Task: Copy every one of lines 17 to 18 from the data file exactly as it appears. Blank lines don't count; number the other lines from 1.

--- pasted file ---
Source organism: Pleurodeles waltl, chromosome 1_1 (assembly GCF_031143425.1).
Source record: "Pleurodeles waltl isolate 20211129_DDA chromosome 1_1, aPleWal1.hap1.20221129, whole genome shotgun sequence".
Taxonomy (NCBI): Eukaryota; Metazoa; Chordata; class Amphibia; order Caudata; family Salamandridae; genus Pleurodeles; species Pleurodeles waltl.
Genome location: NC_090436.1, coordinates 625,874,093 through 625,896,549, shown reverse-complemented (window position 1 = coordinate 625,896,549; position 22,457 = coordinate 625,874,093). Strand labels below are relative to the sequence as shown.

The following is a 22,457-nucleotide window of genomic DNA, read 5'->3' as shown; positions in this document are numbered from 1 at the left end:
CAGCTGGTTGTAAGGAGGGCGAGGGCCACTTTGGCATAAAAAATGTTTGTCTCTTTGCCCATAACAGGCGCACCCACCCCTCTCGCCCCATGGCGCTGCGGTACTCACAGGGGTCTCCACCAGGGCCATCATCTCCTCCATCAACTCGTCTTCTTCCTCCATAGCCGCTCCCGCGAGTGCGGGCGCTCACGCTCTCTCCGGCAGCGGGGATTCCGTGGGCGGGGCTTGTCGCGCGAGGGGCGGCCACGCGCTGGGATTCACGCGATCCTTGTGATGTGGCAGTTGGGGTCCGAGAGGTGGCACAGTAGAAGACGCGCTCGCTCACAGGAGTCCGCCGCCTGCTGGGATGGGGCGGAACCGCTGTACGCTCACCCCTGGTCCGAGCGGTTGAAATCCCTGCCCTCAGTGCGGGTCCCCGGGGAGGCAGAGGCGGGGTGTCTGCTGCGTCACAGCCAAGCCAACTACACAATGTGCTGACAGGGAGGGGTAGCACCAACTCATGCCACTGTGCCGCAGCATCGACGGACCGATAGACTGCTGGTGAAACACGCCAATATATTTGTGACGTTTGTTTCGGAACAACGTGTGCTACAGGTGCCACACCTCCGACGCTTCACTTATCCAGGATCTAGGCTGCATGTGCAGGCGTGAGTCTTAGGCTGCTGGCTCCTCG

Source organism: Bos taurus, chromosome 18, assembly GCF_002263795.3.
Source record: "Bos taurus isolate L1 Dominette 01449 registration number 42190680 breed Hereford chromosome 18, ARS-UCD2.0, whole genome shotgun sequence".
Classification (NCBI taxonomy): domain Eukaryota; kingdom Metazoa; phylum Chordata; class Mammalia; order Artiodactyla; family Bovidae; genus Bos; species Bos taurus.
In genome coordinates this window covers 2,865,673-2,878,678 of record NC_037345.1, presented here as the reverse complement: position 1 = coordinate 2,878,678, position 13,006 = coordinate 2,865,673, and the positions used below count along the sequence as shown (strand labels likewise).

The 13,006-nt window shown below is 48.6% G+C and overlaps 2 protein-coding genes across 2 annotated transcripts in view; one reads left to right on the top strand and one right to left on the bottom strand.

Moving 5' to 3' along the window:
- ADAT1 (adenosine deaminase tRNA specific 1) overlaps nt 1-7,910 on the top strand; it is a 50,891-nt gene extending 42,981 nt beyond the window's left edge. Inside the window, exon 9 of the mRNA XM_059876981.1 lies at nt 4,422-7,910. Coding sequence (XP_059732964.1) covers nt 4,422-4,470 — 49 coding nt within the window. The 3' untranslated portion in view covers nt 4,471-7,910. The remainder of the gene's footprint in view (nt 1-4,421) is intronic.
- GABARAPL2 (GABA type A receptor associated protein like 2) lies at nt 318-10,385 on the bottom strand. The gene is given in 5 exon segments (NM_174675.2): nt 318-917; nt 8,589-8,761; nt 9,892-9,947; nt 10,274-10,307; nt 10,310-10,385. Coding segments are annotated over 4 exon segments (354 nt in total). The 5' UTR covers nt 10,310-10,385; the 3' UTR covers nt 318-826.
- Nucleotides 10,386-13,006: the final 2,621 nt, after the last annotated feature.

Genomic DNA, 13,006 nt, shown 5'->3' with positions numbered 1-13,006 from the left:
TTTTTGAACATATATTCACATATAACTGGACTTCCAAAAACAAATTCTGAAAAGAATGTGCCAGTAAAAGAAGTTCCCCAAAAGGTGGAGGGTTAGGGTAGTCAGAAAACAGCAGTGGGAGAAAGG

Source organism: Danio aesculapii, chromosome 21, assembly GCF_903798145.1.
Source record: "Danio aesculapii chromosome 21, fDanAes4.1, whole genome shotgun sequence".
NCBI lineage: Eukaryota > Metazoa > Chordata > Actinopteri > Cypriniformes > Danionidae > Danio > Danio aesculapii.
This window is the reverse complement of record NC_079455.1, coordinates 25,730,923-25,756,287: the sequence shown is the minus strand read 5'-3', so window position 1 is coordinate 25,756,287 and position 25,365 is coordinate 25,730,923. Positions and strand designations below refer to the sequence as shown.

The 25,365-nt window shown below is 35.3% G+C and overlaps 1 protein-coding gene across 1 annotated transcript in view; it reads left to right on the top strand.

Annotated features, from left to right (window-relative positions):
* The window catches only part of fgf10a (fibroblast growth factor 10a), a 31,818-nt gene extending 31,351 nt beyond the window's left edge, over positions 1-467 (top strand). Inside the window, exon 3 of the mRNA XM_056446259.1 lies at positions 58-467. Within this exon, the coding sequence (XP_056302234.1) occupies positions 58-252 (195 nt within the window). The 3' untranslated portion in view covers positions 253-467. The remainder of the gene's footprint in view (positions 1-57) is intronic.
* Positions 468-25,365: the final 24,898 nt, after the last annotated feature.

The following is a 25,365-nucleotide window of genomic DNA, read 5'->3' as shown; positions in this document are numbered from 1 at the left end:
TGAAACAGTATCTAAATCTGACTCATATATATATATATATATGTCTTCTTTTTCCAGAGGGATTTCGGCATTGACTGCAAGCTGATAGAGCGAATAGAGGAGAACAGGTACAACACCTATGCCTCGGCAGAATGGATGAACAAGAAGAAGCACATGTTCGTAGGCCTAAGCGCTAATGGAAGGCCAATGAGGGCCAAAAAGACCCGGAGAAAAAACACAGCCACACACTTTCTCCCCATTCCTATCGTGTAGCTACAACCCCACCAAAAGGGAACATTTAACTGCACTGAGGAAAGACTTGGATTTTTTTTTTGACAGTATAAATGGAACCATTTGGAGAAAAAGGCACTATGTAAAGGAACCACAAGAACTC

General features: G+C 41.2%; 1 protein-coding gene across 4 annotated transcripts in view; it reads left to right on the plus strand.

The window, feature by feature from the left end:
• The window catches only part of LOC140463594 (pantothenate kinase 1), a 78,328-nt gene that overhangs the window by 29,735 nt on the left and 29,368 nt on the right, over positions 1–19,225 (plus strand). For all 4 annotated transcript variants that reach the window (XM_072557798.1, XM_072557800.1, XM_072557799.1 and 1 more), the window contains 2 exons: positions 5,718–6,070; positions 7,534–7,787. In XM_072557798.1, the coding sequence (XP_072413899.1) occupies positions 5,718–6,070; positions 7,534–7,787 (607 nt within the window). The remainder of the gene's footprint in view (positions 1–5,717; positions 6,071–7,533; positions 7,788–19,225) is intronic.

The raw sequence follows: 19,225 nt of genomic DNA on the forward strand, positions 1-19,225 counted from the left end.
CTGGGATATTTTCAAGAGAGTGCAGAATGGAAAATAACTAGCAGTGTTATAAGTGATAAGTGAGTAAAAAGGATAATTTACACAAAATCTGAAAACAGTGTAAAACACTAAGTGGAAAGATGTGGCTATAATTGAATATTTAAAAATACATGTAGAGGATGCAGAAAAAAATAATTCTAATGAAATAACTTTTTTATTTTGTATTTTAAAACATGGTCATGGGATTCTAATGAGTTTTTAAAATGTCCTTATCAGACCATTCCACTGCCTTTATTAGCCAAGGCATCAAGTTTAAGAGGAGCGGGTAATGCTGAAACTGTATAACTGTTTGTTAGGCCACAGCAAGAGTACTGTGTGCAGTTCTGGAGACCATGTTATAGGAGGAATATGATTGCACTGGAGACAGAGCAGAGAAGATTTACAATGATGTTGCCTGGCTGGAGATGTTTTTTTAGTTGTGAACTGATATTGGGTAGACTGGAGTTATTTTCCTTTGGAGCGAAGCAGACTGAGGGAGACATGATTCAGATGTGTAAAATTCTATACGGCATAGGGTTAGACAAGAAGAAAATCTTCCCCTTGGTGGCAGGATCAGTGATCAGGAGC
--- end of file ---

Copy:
TTTTTGAACATATATTCACATATAACTGGACTTCCAAAAACAAATTCTGAAAAGAATGTGCCAGTAAAAGAAGTTCCCCAAAAGGTGGAGGGTTAGGGTAGTCAGAAAACAGCAGTGGGAGAAAGG

Source organism: Danio aesculapii, chromosome 21, assembly GCF_903798145.1.